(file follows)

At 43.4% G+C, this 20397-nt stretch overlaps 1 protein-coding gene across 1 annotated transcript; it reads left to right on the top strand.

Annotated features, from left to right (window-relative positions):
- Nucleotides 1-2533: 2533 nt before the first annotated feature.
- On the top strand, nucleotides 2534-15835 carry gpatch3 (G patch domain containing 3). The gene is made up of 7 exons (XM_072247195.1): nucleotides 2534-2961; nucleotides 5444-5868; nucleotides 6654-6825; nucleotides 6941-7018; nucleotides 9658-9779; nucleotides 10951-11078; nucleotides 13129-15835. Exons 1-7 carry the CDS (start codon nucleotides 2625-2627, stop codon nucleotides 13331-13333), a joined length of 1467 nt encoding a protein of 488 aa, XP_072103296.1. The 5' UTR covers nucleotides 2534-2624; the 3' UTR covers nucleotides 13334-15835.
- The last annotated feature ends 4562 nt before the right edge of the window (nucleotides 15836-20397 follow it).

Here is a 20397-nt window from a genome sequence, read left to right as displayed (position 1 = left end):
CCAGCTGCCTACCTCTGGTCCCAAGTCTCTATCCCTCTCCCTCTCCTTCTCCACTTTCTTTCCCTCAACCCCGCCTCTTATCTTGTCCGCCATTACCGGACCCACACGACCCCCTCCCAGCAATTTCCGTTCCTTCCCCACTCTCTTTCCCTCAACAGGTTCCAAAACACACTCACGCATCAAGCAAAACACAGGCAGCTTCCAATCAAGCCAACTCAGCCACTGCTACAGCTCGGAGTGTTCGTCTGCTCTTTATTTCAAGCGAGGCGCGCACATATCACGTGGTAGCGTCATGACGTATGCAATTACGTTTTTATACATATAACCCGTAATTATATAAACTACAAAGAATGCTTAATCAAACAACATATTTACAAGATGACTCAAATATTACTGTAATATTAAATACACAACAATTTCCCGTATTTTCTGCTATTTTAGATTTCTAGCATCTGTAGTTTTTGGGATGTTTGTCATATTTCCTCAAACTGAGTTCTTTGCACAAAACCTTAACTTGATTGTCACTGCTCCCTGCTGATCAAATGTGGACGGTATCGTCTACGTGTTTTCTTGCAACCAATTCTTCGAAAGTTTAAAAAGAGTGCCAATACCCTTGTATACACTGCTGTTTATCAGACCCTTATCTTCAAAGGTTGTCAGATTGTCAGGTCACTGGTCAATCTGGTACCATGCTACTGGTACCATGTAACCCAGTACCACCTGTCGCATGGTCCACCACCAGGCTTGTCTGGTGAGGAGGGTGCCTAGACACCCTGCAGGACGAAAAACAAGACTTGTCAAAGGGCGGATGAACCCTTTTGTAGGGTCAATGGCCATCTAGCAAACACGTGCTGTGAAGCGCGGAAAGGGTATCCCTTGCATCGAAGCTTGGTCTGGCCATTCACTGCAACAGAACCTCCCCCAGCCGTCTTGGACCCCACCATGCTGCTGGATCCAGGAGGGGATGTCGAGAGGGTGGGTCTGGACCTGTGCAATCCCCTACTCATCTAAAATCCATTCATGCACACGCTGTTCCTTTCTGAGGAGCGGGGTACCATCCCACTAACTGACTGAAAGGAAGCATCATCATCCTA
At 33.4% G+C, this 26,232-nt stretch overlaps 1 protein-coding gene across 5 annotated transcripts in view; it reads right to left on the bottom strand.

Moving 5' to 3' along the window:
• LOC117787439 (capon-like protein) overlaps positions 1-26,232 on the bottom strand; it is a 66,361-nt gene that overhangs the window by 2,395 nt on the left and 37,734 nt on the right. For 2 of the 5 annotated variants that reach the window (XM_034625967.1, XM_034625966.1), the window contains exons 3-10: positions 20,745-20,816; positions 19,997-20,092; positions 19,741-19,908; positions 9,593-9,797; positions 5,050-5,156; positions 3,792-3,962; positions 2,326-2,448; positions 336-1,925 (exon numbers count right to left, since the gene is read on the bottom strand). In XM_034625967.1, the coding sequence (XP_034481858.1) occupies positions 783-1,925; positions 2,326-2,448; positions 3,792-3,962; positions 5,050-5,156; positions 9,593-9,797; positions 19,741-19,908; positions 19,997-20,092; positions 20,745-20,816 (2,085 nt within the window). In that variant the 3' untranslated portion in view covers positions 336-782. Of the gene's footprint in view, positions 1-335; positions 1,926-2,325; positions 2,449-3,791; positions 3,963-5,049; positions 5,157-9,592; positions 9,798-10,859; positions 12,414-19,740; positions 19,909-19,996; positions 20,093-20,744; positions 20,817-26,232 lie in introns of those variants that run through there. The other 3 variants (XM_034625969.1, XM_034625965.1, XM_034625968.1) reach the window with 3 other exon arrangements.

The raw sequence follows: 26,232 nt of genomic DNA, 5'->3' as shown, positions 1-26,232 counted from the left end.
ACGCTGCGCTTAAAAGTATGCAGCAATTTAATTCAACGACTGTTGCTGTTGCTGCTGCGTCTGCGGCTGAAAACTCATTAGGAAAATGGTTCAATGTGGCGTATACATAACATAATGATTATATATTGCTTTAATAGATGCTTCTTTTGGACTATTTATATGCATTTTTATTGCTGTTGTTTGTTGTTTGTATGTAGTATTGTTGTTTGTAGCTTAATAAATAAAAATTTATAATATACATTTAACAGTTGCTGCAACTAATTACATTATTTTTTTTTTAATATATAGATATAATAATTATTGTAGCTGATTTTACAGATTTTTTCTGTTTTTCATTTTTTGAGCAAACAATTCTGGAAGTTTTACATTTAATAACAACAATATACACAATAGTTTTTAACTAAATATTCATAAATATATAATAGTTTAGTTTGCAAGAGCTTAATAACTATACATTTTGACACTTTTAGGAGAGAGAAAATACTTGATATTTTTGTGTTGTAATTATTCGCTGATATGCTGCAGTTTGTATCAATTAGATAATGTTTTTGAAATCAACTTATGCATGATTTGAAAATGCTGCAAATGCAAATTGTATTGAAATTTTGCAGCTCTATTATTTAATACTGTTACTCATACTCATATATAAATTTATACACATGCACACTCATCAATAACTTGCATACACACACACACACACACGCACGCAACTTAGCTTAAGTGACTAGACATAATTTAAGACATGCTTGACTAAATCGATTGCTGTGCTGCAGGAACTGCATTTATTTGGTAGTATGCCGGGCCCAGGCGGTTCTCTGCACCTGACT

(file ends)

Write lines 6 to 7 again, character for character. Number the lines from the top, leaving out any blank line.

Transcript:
Here is a 20397-nt window from a genome sequence, read left to right as displayed (position 1 = left end):
CCAGCTGCCTACCTCTGGTCCCAAGTCTCTATCCCTCTCCCTCTCCTTCTCCACTTTCTTTCCCTCAACCCCGCCTCTTATCTTGTCCGCCATTACCGGACCCACACGACCCCCTCCCAGCAATTTCCGTTCCTTCCCCACTCTCTTTCCCTCAACAGGTTCCAAAACACACTCACGCATCAAGCAAAACACAGGCAGCTTCCAATCAAGCCAACTCAGCCACTGCTACAGCTCGGAGTGTTCGTCTGCTCTTTATTTCAAGCGAGGCGCGCACATATCACGTGGTAGCGTCATGACGTATGCAATTACGTTTTTATACATATAACCCGTAATTATATAAACTACAAAGAATGCTTAATCAAACAACATATTTACAAGATGACTCAAATATTACTGTAATATTAAATACACAACAATTTCCCGTATTTTCTGCTATTTTAGATTTCTAGCATCTGTAGTTTTTGGGATGTTTGTCATATTTCCTCAAACTGAGTTCTTTGCACAAAACCTTAACTTGATTGTCACTGCTCCCTGCTGATCAAATGTGGACGGTATCGTCTACGTGTTTTCTTGCAACCAATTCTTCGAAAGTTTAAAAAGAGTGCCAATACCCTTGTATACACTGCTGTTTATCAGACCCTTATCTTCAAAGGTTGTCAGATTGTCAGGTCACTGGTCAATCTGGTACCATGCTACTGGTACCATGTAACCCAGTACCACCTGTCGCATGGTCCACCACCAGGCTTGTCTGGTGAGGAGGGTGCCTAGACACCCTGCAGGACGAAAAACAAGACTTGTCAAAGGGCGGATGAACCCTTTTGTAGGGTCAATGGCCATCTAGCAAACACGTGCTGTGAAGCGCGGAAAGGGTATCCCTTGCATCGAAGCTTGGTCTGGCCATTCACTGCAACAGAACCTCCCCCAGCCGTCTTGGACCCCACCATGCTGCTGGATCCAGGAGGGGATGTCGAGAGGGTGGGTCTGGACCTGTGCAATCCCCTACTCATCTAAAATCCATTCATGCACACGCTGTTCCTTTCTGAGGAGCGGGGTACCATCCCACTAACTGACTGAAAGGAAGCATCATCATCCTA